Today I decided it was time to do a thorough examination of my “Euros vs Reds Head to Head Challenge” bins. As you may recall, I managed to get the experiment back up and running (after replacing most of the Euros I killed early on) towards the end of January. On Feb 9th I discovered that all six Red Worms had indeed survived (I could only find three the last time I had checked), and by Feb 21st it was looking like the Reds were possibly starting to get ahead of the Euros when I found two Red Worm cocoons and only one Euro cocoon.
Well, let’s just say I was in for a pretty BIG surprise when I went through the bins today!
I started with the Red Worm bin, carefully removing all of the bedding looking for cocoons, juveniles and adult Red Worms. I took my time so as to ensure that my counts were as accurate as possible.
I ended up finding 18 Red Worm cocoons – this seemed pretty impressive considering how few worms are in the bin, and the fact that I could only find two cocoon the last time I checked (a couple of weeks ago)! I didn’t find any juveniles, and strangely, only found four adults (was expecting to find six). I think I will be doing a quick double check on that fairly soon just to make sure I didn’t forget to add one or two to my tally etc.
As you might imagine (based on my mention of a “BIG surprise”), it was in the Euro bin that things really got interesting! I naturally assumed it was going to be a lot easier to track down cocoons in this bin. For one thing, I figured there would be fewer of them. I also assumed that given the larger size, they would be a lot easier to spot. I was wrong in both cases!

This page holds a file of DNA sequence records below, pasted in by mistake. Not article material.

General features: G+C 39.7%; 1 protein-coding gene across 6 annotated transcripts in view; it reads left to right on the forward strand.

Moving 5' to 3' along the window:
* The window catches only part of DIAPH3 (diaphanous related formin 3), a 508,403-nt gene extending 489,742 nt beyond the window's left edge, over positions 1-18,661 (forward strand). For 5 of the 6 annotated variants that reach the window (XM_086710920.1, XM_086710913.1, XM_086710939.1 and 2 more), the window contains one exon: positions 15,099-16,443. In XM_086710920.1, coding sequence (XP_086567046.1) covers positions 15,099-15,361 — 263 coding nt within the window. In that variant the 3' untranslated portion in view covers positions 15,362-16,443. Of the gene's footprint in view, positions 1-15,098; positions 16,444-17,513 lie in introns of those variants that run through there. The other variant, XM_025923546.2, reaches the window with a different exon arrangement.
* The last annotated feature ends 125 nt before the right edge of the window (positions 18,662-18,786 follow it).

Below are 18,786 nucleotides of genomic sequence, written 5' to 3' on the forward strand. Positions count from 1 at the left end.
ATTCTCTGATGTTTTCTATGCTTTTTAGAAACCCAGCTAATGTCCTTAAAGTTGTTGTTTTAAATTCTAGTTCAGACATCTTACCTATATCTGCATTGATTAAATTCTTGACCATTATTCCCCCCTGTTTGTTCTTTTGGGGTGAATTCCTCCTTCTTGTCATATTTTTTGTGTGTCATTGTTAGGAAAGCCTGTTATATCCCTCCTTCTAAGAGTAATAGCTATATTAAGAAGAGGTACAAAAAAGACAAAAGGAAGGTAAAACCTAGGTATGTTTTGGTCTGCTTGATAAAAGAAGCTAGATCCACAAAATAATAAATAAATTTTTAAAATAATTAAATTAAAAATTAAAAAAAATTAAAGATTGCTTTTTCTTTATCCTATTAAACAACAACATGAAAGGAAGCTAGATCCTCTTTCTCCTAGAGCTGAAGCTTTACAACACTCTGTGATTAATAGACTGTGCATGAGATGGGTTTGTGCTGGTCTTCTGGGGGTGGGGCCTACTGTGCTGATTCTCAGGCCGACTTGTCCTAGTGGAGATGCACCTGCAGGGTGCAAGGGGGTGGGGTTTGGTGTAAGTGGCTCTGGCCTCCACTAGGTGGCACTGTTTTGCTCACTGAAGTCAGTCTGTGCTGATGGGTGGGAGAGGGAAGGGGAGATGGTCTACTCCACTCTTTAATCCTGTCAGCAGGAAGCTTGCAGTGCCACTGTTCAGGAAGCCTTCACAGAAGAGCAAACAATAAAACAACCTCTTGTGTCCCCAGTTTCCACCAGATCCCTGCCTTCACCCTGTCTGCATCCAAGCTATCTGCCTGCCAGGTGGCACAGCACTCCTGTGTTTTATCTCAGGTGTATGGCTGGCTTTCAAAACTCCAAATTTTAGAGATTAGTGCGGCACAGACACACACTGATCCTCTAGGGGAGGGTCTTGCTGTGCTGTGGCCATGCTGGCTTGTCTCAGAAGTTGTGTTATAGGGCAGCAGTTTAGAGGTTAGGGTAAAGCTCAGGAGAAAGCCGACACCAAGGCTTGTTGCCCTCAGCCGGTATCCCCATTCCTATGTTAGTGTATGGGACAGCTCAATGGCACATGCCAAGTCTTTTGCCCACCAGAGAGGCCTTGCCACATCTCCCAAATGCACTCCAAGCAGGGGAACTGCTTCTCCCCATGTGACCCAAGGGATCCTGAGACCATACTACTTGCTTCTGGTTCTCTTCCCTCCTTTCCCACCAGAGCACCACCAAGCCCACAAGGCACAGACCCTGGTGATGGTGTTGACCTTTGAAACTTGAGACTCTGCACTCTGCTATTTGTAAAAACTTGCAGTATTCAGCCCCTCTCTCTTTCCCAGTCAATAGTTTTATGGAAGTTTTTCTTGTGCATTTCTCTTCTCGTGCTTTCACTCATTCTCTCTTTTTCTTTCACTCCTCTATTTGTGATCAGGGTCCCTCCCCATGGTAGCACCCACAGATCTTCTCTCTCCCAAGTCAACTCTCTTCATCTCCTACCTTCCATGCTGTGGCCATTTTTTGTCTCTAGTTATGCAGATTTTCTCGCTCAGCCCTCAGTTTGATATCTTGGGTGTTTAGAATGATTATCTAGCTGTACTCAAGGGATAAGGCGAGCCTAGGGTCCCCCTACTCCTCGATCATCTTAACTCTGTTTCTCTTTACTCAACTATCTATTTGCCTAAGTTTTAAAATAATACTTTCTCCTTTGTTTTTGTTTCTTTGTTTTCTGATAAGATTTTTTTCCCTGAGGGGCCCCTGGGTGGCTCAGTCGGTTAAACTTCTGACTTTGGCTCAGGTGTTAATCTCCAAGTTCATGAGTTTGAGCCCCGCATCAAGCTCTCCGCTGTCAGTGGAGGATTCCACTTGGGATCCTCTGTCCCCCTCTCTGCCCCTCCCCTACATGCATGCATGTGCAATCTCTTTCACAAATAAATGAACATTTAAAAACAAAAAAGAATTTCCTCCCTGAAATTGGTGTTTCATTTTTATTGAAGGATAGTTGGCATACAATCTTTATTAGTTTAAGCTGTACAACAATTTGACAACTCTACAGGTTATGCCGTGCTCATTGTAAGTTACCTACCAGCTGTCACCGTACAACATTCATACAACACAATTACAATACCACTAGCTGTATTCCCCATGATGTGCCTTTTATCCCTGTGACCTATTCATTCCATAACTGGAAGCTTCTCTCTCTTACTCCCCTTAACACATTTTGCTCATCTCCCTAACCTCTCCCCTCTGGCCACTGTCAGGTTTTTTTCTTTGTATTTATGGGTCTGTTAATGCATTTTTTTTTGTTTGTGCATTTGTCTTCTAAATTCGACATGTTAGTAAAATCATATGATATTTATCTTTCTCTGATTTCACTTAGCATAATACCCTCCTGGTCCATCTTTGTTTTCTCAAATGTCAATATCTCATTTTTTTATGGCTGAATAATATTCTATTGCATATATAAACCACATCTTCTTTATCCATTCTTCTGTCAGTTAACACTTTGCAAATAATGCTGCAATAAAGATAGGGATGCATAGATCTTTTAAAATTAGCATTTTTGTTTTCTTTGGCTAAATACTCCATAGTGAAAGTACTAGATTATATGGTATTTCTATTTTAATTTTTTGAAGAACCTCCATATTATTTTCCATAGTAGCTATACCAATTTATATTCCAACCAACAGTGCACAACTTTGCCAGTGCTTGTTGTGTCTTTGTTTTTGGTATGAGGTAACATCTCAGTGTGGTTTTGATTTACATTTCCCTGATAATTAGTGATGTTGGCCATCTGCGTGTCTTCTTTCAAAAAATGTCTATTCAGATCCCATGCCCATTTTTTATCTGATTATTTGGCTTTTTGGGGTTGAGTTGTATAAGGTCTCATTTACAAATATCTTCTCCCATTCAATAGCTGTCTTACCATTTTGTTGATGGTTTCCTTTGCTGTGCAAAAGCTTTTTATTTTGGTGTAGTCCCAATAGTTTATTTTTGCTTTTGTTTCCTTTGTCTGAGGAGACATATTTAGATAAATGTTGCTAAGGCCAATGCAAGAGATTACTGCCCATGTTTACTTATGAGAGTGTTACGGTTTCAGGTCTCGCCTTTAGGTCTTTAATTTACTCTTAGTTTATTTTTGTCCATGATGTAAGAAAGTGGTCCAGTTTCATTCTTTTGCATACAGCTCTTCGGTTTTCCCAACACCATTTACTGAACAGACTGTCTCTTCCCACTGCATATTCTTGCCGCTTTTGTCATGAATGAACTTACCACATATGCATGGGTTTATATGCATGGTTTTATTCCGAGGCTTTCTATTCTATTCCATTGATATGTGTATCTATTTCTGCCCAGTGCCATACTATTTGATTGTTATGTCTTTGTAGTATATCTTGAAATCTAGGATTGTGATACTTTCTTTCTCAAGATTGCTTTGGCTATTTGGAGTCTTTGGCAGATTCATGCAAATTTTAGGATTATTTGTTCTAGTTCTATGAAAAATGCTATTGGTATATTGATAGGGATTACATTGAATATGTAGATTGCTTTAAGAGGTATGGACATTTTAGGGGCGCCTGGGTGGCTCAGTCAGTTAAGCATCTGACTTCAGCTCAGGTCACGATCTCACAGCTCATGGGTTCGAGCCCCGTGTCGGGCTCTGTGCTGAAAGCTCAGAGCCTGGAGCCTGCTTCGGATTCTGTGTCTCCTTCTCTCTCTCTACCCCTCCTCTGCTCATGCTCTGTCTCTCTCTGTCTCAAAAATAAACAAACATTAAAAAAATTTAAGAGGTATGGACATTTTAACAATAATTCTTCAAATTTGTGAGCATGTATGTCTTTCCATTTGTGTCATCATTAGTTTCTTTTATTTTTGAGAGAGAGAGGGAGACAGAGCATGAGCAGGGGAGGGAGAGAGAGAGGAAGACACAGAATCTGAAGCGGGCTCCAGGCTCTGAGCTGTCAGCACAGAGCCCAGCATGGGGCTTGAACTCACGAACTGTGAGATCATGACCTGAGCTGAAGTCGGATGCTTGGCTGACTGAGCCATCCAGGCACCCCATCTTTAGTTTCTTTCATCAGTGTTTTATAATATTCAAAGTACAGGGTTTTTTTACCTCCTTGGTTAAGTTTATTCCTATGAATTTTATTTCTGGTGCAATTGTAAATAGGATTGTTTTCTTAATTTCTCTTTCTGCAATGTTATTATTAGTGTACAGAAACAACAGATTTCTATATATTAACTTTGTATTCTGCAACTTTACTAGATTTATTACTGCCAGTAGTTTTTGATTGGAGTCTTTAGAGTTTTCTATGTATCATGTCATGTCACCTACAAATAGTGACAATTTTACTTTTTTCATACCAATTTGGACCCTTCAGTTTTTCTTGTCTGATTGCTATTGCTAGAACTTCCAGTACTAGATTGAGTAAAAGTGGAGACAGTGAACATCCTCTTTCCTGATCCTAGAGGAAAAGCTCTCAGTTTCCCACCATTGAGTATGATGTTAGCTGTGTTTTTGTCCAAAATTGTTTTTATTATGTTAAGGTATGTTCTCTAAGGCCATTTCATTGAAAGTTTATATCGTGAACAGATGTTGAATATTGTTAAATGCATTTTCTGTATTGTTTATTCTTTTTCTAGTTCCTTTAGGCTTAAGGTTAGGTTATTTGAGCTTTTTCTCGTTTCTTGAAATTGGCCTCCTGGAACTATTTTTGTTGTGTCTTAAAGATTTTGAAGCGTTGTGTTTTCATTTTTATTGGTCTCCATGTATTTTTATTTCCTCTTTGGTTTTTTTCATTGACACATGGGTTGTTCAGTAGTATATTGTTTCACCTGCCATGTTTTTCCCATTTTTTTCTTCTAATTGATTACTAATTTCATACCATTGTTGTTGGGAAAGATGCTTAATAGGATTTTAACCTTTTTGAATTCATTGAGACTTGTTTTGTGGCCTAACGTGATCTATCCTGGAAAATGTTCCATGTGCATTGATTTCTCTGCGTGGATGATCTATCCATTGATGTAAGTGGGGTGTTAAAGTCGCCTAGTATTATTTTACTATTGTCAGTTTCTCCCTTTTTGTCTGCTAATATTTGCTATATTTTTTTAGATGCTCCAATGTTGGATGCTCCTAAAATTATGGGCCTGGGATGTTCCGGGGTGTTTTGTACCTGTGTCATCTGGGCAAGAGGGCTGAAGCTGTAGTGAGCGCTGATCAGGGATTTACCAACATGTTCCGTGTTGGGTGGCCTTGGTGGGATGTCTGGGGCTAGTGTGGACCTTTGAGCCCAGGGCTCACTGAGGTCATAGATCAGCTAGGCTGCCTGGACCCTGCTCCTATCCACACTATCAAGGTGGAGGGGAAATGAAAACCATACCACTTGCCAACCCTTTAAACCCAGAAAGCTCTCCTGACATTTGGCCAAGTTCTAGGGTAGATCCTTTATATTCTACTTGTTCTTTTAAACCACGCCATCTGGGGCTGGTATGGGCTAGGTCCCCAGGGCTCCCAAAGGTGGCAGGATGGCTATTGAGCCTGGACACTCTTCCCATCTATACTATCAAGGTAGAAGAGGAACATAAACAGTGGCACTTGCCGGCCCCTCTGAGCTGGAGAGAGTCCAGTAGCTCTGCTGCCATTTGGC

Total Euro cocoons found: 33 (nearly twice as many as the Red Worms)
I have little doubt that I ended up missing some as well. I kept finding them in material I thought I had carefully sorted through. What made things challenging in this bin is that the cocoons were ending up well-hidden in among the worm casts, which were more abundant and larger than in the Red Worm bin.
All six adult Euros were easily found, as were two juveniles (second image below). I’m not too surprised to have found these young worms given the fact that I added two cocoons to the Euro bin when I started it up again (thus giving the Euros a head-start in terms of producing offspring).
In both bins, apart from worms, I found lots of tiny fast-moving larvae. Based on the fact that they had legs I knew they must be some sort of beetle larvae – very likely Rove Beetle larvae.
Sure enough, I ended up finding quite a few of the (even-faster-moving) adults. I’m still surprised that I was able to capture one on film! lol
Close up they do almost look like ants, don’t they? But they are actually very small – and exhibit the characteristic Rove Beetle upright tail when moving around.
Anyway – I’m REALLY interested to see how things progress from here. I thought for sure that the “advantages” I was giving the Euros initially were going to disappear very quickly, with the Red Worms growing in number much more rapidly. Now I’m not so sure! I guess we’ll have to wait and see what happens.
Previous Posts in Series
Euros vs Reds-2-21-12
Euros vs Reds-2-09-12
Euros Vs Reds – Take Two…and…ACTION!
The Euros vs Reds Head to Head Challenge